Xiaomi Mi4: Screen
Like the Mi3, the Mi4 has a 5-inch LCD display with a 1080p full HD resolution. Unlike some of its Android competitors, this phone hasn’t stepped into the finger-stretching realms of super-sized screens. This is still a roomy display, but it’s a little more manageable than devices like the OnePlus One and LG G3, each of which boasts a 5.5-inch panel that gives your thumbs a serious workout.
The IPS display doesn’t quite have the pop of the Samsung Galaxy S5‘s AMOLED panel, but it’s still bright, punchy and easy to view at any angle. It’s also easy to view in direct sunlight, and the 1080p resolution ensures that individual pixels can’t be seen unless you bring out the magnifying glass.
Xiaomi has included the option to tinker with the colour levels using an app that is baked into the MIUI operating system. You can toggle between different presets to get the look you want, but if we’re brutally honest the default configuration is probably the best. Still, it’s nice to at last have the option.
Xiaomi Mi4: Software
The Xiaomi Mi4 is rocking MIUI v5, a heavily customized — and surprisingly nippy — version of Android 4.4.2 that comes with a wide range of differences, the most striking of which is the fact that there’s no app drawer. All of your apps are laid out on the home screen and you can arrangement them in various folders to keep things tidy, just like iOS. However, you can still use active widgets to liven things up a little.
Although it’s running Android, there’s a distinct lack of Google action in terms of preinstalled applications. Core apps like Google Mail, Google Calendar and Google Docs are all absent, and most units sold in China don’t even come with the Google Play Market installed — you have to access all of your content via Xiaomi’s own Mi Market instead.
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Units sold outside of China by resellers often come with software modifications, and Mi4 we reviewed had Google’s digital storefront pre-loaded, as well as two other download portals called MoboMarket and Mobogenie — both of which boast all of the essential Android apps.
It’s clear that Xiaomi wants you to use its own services rather than Google’s, and there’s a very good reason for this — the company essentially sells its hardware at cost and makes a large amount of its revenue from digital purchases. MIUI grants access to a wide range of consumable content, including ringtones, themes, music and other applications. While it’s possible to sign up for a Mi Account outside of China, the Mi Market is almost entirely in Chinese and unless you’re a native speaker, navigating it is a matter of trial and error.
While the Mi4 comes with its own apps for activities such as email, photography, gallery viewing and even cloud storage, it’s possible to replace pretty much all of these with your own choices thanks to a “Default App” selection menu, be they Google-based or otherwise. While it’s not possible to totally westernise the phone — you’ll still be pushed towards Xiaomi’s own services from time to time — with a little bit of effort you can get the Mi4 performing more in line with Google’s vision.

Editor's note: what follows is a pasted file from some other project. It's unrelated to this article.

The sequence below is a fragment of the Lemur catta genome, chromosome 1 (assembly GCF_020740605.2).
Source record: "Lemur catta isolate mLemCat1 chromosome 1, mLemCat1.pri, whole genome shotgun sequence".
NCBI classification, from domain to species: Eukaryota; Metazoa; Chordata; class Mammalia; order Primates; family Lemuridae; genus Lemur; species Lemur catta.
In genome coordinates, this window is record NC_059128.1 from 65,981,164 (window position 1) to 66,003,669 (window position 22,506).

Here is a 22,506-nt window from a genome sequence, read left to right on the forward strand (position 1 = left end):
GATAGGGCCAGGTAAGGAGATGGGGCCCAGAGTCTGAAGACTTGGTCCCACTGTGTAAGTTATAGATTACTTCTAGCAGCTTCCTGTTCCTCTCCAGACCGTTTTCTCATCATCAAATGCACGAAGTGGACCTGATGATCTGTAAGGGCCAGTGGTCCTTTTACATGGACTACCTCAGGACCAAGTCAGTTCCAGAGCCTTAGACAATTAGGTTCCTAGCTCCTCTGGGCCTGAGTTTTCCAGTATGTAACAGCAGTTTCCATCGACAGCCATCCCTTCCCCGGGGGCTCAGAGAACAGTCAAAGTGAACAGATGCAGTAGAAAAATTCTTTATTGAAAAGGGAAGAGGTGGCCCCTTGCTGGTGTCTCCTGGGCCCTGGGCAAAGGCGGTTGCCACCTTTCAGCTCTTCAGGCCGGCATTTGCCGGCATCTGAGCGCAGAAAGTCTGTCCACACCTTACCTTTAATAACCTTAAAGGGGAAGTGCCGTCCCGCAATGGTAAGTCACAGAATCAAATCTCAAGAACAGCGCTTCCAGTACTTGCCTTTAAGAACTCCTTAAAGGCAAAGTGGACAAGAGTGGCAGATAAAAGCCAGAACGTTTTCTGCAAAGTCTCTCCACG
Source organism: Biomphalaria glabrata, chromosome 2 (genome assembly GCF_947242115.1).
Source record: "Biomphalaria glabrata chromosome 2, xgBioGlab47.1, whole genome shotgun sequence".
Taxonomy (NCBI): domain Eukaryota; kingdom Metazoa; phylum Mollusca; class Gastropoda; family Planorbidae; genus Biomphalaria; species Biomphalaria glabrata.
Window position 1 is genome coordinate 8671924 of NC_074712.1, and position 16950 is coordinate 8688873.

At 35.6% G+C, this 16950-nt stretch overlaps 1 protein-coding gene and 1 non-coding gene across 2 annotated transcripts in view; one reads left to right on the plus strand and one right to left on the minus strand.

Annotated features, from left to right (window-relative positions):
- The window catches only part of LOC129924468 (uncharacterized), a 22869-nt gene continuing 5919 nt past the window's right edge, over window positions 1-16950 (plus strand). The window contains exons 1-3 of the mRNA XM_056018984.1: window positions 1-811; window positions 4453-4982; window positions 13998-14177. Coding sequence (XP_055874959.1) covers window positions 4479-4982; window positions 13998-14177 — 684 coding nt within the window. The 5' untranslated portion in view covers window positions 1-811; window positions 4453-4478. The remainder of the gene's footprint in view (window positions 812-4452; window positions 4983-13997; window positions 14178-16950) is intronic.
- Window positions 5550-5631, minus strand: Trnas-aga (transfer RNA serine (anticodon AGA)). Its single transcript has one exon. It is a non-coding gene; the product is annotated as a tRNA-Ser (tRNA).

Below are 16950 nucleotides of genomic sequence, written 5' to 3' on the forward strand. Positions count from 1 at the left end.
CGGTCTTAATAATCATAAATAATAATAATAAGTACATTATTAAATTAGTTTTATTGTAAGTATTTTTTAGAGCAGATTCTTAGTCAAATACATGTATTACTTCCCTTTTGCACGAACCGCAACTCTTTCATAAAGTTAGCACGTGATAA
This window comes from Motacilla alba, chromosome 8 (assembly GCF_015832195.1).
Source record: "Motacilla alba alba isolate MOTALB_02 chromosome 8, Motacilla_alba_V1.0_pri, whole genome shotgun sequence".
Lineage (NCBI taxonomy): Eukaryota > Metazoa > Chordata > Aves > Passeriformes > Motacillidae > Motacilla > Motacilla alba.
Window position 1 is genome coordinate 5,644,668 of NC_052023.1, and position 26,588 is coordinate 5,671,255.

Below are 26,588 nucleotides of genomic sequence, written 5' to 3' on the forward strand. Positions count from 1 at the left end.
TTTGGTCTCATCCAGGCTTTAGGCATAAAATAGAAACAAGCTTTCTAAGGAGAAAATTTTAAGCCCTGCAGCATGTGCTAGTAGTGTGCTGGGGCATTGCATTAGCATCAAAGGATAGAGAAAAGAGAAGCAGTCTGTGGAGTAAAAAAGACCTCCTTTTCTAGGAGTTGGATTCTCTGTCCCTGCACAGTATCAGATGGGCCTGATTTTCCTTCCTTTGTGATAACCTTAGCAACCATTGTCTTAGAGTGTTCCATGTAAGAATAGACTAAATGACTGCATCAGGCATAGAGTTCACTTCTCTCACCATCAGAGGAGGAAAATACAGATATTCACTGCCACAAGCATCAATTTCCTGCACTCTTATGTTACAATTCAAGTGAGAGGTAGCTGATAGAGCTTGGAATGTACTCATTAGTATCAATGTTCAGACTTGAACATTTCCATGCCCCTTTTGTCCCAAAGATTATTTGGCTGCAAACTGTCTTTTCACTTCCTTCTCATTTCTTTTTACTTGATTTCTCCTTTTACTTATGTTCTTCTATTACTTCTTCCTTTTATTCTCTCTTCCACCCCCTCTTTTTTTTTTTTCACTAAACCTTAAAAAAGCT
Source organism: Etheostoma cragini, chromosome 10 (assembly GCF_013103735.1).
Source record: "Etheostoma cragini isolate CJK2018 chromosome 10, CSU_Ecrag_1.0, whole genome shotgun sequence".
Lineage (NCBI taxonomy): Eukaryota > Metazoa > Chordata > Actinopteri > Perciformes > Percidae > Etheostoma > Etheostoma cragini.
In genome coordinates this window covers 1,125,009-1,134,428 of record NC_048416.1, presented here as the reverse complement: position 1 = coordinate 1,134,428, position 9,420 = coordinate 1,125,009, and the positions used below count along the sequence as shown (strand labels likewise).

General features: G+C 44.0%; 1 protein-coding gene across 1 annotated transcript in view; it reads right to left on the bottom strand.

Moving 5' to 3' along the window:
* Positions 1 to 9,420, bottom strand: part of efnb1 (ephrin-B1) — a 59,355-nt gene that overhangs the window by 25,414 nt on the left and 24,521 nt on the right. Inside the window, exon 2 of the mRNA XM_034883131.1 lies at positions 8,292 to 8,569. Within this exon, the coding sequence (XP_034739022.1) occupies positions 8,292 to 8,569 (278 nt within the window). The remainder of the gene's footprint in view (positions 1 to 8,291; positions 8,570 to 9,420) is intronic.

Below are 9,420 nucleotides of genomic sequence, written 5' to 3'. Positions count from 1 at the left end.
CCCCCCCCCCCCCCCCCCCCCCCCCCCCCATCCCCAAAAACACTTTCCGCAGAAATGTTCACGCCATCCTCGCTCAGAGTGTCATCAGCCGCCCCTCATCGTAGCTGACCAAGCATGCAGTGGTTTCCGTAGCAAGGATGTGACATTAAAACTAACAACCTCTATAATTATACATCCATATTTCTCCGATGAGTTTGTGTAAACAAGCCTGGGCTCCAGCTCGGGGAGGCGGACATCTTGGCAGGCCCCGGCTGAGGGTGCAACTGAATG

Even so, there are still some issues here. We noticed that on our review unit, we couldn’t get the official YouTube application to load at all, regardless of which source we downloaded it from. Also, we weren’t able to download applications from any of the app stores until we trawled the settings menu and discovered that the phone has a default limit of 500kb for downloads when not connected to a Wi-Fi hotspot. Thankfully this barrier can be lifted or removed altogether, but it caused us some serious brow-furrowing for a few hours as we tried to fathom why this cutting-edge piece of Android hardware steadfastly refused to install any applications.
Xiaomi Mi4: Performance
With a quad-core 2.5GHz Snapdragon 801 chipset on board and 3GB of RAM to keep things ticking over, it should come as no great surprise to learn that the Mi4 is a blisteringly swift piece of tech.
All of the benchmark tests we ran returned top-line results. The Mi4 achieved a score of 24,038 on Quadrant Standard and 43,615 on AnTuTu Benchmark —- eclipsing the likes of the Galaxy S5 and Nexus 5 with ease. 3DMark’s Ice Storm Unlimited test — designed to investigate the graphical potential of smartphone hardware – delivered a result of 19,595, which is behind the Tegra K1-powered Nvidia Shield Tablet but still a very respectable score.
Gaming on the Mi4 is a joy thanks to the robust tech that lies in that thin, premium-feel casing. Not only do the latest 3D titles like Asphalt 8: Airborne and Dead Trigger 2 run at an impressive pace, they post striking detail, something which is all the more obvious thanks to that lush 5-inch, 1080p screen.
While Xiaomi has clearly built a very fast version of Android with MIUI v5, it’s obvious that the powerful CPU and large reserve of RAM help keep the experience silky-smooth. Even when the Mi4 is performing multiple tasks in the background, there’s rarely any stuffer or jerkiness. Compared to the custom skins seen on Samsung, Sony and LG’s products, this is an incredibly polished and pleasant UI offering.